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Forensic Ch1

Important people

Mathieu Orfila Spanish physician who used autopsy and toxicology to solve crime, known as the "Father of Toxicology", wrote the book General Toxicology in 1813
Alphonse Bertillion Devised the first scientific system of personal identification, in the 1830's. Anthropometry is a systematic procedure of taking a series of body measurements as a way to distinguish individuals, used to identify criminals.
William Herschel Magistrate in colonial India, began to require fingerprints on all contracts, as a means of identification, in 1877.
Francis Galton Designed the form used for finger printing, soon after this the practice of finger printing for identification of criminals was used by Scotland Yard, and then by the US police force in 1888.
Edmond Load Developed working crime laboratories, studied trace evidence. Created the card Exchange Principle in the 1900's the idea that if two items contact there is an exchange of matter between the items.
Dr. Hans Gross In 1893, he wrote the book Criminal Investigation. This book describes the use of physical evidence in solving crime by using scientific principles.
Karl Landsteiner In 1901, he discovered the presence of the ABO blood groups, blood typing could be used to identify the type of blood that a person had.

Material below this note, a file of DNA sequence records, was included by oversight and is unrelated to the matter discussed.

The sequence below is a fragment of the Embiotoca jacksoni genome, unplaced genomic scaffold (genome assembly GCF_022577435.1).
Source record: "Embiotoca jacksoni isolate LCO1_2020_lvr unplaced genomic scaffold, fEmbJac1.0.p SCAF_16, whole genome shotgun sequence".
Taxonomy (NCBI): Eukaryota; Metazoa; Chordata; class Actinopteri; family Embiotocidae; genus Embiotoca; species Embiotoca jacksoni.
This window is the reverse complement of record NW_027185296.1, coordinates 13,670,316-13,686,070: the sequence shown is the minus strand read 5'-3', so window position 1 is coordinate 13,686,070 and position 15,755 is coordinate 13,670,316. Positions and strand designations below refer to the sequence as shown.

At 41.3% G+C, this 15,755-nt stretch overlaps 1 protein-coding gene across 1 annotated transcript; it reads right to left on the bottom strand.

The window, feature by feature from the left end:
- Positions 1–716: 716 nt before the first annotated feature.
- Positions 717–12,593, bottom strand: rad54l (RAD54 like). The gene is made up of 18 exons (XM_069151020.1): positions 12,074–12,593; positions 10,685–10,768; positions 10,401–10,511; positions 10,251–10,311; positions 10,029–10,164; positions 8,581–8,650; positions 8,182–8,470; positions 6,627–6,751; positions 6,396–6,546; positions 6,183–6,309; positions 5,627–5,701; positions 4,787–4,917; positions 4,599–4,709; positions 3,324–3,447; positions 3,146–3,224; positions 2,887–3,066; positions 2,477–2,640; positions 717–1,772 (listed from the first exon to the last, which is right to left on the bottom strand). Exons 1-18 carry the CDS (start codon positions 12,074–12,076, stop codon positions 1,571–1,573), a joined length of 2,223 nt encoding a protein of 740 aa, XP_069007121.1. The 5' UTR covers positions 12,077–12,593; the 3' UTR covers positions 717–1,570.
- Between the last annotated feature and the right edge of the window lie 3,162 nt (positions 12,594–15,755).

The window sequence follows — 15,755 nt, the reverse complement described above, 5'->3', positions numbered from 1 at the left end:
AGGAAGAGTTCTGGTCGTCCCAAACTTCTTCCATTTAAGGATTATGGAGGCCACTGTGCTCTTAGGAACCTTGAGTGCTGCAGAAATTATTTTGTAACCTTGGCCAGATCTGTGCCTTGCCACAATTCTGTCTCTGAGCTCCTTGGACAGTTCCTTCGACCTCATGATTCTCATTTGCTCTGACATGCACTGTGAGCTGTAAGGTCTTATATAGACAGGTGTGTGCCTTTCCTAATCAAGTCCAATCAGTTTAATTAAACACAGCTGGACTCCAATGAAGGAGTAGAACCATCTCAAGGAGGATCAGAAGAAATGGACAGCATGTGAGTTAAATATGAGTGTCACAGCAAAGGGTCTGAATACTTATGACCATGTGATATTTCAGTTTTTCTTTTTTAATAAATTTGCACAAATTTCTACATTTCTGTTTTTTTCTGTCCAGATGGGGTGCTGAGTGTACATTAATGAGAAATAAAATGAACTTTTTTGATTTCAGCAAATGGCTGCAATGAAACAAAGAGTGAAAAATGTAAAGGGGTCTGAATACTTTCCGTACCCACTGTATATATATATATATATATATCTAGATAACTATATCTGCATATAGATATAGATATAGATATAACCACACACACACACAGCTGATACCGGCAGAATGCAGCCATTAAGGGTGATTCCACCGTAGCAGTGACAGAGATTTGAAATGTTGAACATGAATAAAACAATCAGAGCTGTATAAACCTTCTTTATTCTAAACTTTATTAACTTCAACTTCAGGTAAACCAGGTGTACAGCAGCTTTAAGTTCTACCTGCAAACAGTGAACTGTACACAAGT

Albert Osborn Developed the principles of document examination. In 1910, he wrote a book called Questioned Documents; many of his practices are still used in forensic labs today when analyzing documents in counterfeit of forgery cases
Calvin Goddard Established the use of comparison microscopes in 1925, he used comparison microscopes to compare bullets to determine if a gun had fired a bullet.
Walter McCrone Known for his contributions to particle analysis, in 1970's he wrote a book called Particle Atlas, it described methods to examine evidence using microscopy.
Alec Jefferys In 1984 he published a paper on Genetic Fingerprinting, using an individuals genetic code to determine identity. He was able to determine through genetic fingerprinting that an immigrant was the birth son of the British citizen rather then a nephew.
Created by: hgkaduson